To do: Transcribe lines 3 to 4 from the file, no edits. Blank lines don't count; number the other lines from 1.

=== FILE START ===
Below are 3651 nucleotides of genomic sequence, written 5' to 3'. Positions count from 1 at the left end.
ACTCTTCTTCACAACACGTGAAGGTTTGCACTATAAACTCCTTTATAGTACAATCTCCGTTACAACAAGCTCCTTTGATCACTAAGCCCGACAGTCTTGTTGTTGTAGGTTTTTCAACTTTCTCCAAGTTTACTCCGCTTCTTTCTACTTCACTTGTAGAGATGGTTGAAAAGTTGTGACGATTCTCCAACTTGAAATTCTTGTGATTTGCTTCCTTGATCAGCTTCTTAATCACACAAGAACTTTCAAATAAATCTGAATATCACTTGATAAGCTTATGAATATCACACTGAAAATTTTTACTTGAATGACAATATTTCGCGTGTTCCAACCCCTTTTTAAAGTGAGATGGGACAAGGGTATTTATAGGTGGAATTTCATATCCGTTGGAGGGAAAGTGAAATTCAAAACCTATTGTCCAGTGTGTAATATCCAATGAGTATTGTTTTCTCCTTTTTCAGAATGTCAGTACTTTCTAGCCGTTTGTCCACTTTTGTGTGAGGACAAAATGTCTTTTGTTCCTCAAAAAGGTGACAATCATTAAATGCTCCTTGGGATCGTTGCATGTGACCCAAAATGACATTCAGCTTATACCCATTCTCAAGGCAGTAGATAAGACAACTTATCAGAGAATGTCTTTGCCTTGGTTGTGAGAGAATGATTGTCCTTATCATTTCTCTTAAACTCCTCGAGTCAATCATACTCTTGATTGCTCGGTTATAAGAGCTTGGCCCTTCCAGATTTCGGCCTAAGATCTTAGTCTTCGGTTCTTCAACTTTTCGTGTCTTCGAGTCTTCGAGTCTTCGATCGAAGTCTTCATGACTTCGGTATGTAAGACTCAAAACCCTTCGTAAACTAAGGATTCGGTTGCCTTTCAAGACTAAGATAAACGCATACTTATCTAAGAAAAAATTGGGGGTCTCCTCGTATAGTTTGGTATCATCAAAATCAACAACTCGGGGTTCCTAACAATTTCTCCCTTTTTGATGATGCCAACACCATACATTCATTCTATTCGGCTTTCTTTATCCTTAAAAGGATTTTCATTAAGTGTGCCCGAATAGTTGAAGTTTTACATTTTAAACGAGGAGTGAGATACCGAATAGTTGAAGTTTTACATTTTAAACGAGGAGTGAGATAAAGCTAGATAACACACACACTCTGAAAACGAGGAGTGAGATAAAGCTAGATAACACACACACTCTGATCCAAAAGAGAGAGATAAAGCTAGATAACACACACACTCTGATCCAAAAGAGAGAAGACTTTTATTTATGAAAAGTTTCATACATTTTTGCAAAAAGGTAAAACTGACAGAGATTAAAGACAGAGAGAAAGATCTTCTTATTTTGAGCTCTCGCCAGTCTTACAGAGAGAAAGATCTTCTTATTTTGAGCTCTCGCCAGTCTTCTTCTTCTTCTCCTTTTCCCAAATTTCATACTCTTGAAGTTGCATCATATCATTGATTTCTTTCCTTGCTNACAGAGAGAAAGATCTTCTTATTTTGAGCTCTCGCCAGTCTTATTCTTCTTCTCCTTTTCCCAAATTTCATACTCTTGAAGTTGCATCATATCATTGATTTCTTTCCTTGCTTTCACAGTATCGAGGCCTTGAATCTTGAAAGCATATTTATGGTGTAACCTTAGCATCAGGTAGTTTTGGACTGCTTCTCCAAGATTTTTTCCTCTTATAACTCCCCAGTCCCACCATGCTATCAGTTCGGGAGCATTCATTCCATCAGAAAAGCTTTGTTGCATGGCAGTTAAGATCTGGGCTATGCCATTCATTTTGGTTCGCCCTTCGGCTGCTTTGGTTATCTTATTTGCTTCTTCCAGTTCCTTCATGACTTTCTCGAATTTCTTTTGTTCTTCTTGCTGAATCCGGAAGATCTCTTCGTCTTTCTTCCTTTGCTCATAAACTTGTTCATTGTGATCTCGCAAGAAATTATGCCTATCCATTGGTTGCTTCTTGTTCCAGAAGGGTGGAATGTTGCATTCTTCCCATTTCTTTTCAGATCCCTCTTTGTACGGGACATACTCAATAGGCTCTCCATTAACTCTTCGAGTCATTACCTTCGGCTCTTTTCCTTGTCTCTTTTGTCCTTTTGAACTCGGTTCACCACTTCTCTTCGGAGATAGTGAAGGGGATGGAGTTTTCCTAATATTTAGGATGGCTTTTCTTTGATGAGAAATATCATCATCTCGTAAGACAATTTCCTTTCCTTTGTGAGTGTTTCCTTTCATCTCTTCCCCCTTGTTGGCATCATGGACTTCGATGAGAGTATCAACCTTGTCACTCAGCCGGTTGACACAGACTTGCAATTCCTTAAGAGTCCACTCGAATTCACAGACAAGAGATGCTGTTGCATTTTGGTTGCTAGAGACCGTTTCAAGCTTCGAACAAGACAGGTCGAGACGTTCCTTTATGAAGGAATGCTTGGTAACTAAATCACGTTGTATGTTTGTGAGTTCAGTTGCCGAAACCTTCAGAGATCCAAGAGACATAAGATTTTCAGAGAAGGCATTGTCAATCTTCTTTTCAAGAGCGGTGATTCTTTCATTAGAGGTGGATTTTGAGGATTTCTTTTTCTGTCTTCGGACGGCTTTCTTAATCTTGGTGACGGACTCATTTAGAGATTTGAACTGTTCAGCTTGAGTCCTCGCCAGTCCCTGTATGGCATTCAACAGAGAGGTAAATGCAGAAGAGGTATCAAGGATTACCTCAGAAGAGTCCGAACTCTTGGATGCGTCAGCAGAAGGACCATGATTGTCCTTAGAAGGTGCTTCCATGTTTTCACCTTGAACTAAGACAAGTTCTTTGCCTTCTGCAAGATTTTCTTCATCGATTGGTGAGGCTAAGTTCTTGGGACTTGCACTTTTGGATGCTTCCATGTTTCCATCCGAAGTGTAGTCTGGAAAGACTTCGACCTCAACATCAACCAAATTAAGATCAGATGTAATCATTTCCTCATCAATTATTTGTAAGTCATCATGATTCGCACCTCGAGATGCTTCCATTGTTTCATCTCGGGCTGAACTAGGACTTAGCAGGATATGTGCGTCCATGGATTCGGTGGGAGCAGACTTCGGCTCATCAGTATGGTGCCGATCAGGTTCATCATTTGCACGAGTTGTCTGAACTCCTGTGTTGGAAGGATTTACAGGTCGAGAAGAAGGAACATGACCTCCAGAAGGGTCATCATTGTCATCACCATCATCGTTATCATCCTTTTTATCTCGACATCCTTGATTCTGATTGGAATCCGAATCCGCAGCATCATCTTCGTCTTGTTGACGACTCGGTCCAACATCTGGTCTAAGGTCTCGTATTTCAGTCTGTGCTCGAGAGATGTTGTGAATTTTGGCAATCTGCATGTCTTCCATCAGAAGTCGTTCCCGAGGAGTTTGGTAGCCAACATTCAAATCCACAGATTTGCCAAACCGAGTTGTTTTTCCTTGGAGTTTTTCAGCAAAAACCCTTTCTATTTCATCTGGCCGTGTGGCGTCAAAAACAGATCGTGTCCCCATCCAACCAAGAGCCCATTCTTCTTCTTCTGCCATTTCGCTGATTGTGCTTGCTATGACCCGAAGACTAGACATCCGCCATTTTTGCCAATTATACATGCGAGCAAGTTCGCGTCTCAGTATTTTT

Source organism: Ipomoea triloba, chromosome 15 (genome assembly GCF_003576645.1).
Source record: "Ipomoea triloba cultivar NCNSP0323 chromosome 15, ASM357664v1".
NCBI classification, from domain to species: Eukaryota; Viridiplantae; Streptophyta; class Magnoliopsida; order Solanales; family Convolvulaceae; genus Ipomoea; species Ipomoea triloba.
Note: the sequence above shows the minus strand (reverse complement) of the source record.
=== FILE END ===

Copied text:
Source organism: Ipomoea triloba, chromosome 15 (genome assembly GCF_003576645.1).
Source record: "Ipomoea triloba cultivar NCNSP0323 chromosome 15, ASM357664v1".